Peter Politis: How the Pandemic Affected Real Estate – Canadian Business

Will the housing bubble ever burst? Are people really leaving the city in droves? Peter Politis, CEO of Greybrook, answers all of our post-pandemic real estate questions.

Canadian business relaunches this fall, building on its platform as a trusted media brand and social network for the nation’s fastest-growing companies and innovative leaders, who are changing Canada for the better.

Canadian business It gives these leaders, and those who want to learn from them, the resources, networking opportunities, and inspiration to innovate, connect, and continue to challenge the status quo. One of the ways we are doing it is by launching Canadian business Leadership Circle, CB’s Leaders in Residence program in which each month we hire a different C-level executive who makes an impact in their field. As part of the program, readers will have the opportunity to connect with these forward-thinking business executives for mentoring and professional development through exclusive content, virtual fireside chats, and more.

Peter Politis, CEO of Greybrook Realty Partners, a leading Toronto-based real estate private equity firm, joins us as the leader in residence for September. Here, Politis talks with writer Alex Derry about how housing trends in Toronto have been affected by the pandemic, why the city’s market is a unique investment opportunity, and what new options are emerging for home buyers. for the first time in the rapidly growing Greater Golden Horseshoe (GGH) region.

What attracted you to a career in real estate?

He wanted to do one of two things since he was young: be a real estate developer or play for the Blue Jays. He wasn’t necessarily good enough to play for the Blue Jays, so I turned to real estate. I am the son of Greek immigrants and owning property is ingrained in the immigrant mindset. There are very few investments that will retain their long-term value like real estate. While real estate has gone up and down, it rarely loses its value over time. Where other industries are often sensitive to changing trends (if you invested in tech companies 20 years ago, many of those companies don’t exist today), real estate, as a tangible asset, is more likely to retain its value or are appreciated over time. finished.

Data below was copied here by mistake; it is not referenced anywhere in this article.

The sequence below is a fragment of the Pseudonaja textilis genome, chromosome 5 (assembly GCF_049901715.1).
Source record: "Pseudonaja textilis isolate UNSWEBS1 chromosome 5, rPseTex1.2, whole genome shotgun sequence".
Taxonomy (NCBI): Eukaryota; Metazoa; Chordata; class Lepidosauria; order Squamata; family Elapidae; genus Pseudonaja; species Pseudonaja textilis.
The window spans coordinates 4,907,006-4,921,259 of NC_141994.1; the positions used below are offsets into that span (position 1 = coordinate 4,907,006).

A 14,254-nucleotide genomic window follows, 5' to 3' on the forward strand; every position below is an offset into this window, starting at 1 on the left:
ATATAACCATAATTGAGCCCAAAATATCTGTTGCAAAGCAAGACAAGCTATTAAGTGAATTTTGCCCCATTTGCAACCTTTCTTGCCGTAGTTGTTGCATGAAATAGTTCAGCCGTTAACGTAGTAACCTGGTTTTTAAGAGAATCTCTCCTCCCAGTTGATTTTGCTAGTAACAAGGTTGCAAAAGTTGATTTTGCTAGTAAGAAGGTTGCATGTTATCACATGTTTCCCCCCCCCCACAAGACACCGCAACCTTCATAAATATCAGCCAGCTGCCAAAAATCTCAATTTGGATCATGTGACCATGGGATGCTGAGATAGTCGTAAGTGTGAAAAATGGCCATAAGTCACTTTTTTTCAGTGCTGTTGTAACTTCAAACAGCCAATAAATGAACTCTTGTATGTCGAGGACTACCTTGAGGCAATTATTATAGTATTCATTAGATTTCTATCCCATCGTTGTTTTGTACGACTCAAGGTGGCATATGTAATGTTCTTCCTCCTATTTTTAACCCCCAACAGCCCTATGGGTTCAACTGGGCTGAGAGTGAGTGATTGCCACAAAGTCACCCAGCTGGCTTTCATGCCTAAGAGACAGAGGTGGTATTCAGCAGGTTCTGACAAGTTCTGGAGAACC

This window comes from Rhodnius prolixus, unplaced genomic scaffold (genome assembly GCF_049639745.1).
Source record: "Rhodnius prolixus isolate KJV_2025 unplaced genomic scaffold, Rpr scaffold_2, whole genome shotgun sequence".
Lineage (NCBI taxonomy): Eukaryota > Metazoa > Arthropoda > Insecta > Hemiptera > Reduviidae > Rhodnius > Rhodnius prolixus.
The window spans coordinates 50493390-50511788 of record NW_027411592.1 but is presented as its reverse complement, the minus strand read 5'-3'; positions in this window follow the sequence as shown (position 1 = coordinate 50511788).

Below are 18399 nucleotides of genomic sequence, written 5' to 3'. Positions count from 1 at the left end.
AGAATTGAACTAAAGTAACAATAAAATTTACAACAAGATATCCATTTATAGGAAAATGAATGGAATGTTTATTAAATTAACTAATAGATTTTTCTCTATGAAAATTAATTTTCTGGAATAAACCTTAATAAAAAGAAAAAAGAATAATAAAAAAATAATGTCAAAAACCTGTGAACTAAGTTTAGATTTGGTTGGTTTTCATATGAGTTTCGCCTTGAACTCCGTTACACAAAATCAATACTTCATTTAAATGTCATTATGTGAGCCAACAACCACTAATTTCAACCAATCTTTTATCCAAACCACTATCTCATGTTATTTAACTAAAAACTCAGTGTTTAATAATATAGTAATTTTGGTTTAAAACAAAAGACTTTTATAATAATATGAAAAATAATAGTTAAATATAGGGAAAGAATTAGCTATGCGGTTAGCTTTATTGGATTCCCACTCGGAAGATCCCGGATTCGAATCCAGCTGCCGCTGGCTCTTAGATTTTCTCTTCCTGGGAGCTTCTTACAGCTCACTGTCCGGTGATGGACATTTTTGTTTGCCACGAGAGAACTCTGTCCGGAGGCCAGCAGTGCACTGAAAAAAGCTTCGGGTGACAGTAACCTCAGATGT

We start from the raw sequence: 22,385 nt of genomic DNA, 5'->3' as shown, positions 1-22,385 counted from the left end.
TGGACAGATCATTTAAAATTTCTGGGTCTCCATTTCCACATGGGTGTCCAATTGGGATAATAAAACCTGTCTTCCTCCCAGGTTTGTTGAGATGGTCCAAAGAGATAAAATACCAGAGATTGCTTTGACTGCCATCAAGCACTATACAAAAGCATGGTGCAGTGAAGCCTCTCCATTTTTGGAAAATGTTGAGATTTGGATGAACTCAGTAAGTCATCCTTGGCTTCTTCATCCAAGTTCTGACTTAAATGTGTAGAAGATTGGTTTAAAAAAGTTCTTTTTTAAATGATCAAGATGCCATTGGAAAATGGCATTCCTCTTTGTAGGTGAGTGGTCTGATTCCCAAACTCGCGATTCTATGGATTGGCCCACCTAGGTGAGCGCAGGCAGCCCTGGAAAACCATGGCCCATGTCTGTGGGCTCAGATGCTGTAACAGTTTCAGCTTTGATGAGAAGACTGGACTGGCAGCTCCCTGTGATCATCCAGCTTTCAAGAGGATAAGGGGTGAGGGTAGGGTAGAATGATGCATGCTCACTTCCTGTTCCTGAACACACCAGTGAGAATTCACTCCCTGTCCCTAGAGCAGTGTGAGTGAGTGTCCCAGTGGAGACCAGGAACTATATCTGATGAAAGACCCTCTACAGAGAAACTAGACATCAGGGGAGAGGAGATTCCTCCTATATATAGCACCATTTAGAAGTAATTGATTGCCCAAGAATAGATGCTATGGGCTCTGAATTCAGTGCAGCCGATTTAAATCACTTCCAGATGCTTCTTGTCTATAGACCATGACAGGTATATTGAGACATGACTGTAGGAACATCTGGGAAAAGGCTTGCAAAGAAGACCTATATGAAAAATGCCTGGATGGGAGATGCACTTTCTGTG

What trends do you see emerging in the Toronto housing market as we emerge from the pandemic?

For a brief period, many people believed that the city’s long-established urbanization patterns were going to change due to the pandemic, which was a myopic view of the situation, although understandable given that a global pandemic is not something that anyone. of us have ever had. experienced before. What we are seeing is that people are not suddenly changing the way they want to live; In addition, all the infrastructure and policies have been built to increase urbanization and densification. We are also seeing renewed interest in “sprawling living” with more people willing to consider suburban life than ever before, which has created an increase in demand for land-related housing in the GTA and exterior parts of Greater Golden. Horseshoe, in places like Shelburne, Ont. And Colgan, Ont., Where we are developing.

Will Toronto prices continue to rise? Will the bubble burst?

What is undeniable is that we have a legitimate supply and demand problem in Toronto. We will continue to see average prices across the GTA hold and rise, as demand for housing within the urban core continues to rise, buyers who can afford to buy a $ 1 million condo in the core are now willing to buy a home. with more space in other parts of the GTA, creating demand and driving up prices even in parts of the Golden Horseshoe region. Continued population growth will continue to fuel demand for homes, and given current supply challenges, this will continue to drive up prices.